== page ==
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BY THE AUTHOR OF AND UNIFORM WITH THIS
STUDY IN INTERNATIONAL ORGANIZATION :
JUDICIAL SETTLEMENT OF CONTROVERSIES BETWEEN
STATES OF THE AMERICAN UNION
Cases decided in the Supreme Court of the United States
(2 vols., 4to) An Analysis of Cases decided in the Supreme Court of the United States
(1 vol., 4to)
I can not refrain from asking your Lordships to consider how the subject has been viewed by our brethren in the United States of America. They carried the common law of England along with them, and jurisprudence is the department of human knowledge to which, as pointed out by Burke, they have chiefly devoted themselves, and in which they have chiefly excelled. (Lord Campbell in Regina v. Millis, 10 Clark & Finnelly, 777, decided in 1844.)
Sitting, as it were, as an international, as well as a domestic tribunal, we apply Federal law, state law, and international law, as the exigencies of the particular case may demand. (Chief Justice Fuller in Kansas v. Colorado, 185 United States, 125, 146–147, decided in 1902.)
Confederations have existed in other countries than America; republics have been seen elsewhere than upon the shores of the New World; the representative system of government has been adopted in several states of Europe; but I am not aware that any nation of the globe has hitherto constituted a judicial power in the same manner as the Americans. (Alexis de Tocqueville, De la Démocratie en Amérique, 2 Vols., 1835, Vol. I, p. 158.)
The Supreme Court of the United States, which is the American Federal institution next claiming our attention, is not only a most interesting but a virtually unique creation of the founders of the Constitution. .. The success of this experiment has blinded men to its novelty. There is no exact precedent for it, either in the ancient or in the modern world. (Sir Henry Sumner Maine, Popular Government, 1886, pp. 217–218.)
American experience has made it an axiom in political science that no written constitution of government can hope to stand without a paramount and independent tribunal to determine its construction and to enforce its precepts in the last resort. This is the great and foremost duty cast by the Constitution, for the sake of the Constitution, upon the Supreme Court of the United States. (Edward John Phelps, The United States Supreme Court and the Sovereignty of the People, 1890, Orations and Essays, 1901, PP. 58–59.)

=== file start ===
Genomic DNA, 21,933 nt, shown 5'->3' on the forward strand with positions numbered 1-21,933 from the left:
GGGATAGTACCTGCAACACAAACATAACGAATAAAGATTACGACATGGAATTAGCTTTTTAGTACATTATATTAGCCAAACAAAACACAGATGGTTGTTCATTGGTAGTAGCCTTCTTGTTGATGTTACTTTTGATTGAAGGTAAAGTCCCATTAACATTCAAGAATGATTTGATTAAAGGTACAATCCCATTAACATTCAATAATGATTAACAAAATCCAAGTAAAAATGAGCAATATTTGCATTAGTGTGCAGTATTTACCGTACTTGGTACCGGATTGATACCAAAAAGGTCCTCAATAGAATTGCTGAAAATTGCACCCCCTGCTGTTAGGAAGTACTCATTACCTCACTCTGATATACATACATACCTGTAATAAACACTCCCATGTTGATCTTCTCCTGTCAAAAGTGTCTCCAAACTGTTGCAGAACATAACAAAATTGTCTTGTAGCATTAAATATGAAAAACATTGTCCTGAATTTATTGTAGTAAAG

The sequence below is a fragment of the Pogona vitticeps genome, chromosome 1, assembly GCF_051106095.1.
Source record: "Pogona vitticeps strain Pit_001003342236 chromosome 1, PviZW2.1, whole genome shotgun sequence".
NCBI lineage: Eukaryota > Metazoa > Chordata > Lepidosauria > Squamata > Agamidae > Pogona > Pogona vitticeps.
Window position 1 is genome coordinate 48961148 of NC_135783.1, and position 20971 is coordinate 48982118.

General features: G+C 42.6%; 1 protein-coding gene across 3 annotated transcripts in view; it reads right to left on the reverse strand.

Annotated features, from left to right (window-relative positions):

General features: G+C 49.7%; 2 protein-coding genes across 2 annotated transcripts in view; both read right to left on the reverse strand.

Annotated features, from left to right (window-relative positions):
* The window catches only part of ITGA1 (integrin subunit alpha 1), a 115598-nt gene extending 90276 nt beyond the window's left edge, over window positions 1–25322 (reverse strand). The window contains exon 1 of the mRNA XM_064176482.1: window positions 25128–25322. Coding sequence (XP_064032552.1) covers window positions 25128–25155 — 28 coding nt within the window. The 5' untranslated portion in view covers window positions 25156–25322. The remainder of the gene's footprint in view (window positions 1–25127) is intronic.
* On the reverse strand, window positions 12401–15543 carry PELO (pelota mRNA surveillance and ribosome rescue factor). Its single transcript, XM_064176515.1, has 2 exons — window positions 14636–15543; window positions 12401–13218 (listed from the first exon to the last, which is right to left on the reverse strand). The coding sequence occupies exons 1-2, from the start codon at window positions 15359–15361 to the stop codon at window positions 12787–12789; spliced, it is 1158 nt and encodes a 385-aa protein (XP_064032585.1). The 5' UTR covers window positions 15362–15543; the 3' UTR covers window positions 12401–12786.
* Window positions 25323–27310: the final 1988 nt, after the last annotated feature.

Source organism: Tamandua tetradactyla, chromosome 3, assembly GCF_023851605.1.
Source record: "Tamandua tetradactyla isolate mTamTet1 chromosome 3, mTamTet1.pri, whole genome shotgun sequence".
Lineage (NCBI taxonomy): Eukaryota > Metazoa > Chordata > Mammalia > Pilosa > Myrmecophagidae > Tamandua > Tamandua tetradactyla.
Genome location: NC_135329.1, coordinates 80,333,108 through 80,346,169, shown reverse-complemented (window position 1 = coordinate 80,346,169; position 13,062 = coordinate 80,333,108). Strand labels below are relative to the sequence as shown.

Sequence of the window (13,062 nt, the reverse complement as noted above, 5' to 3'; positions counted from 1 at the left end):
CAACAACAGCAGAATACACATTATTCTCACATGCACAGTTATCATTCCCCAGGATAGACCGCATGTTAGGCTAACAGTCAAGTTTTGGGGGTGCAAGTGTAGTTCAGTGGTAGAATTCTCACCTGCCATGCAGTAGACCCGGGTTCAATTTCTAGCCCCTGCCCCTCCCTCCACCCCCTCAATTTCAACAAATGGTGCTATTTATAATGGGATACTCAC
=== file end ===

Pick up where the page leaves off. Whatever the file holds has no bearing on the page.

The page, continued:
The extraordinary scope of judicial power in this country has accustomed us to see the operations of government and questions arising between sovereign states submitted to judges who apply the test of conformity to established principles and rules of conduct embodied in our constitutions.
It seems natural and proper to us that the conduct of government affecting substantial rights, and not depending upon questions of policy, should be passed upon by the courts when occasion arises. It is easy, therefore, for Americans to grasp the idea that the same method of settlement should be applied to questions growing out of the conduct of nations and not involving questions of policy. (Elihu Root, Judicial Settlement of International Disputes, 1908, Addresses on International Subjects, 1916, PP. 151-2.)
A STUDY IN INTERNATIONAL
JAMES BROWN SCOTT, A.M., J.U.D., LL.D.
to the Peace Conference at Paris, 1919.
“I send you enclos'd the propos'd new Federal Constitution for these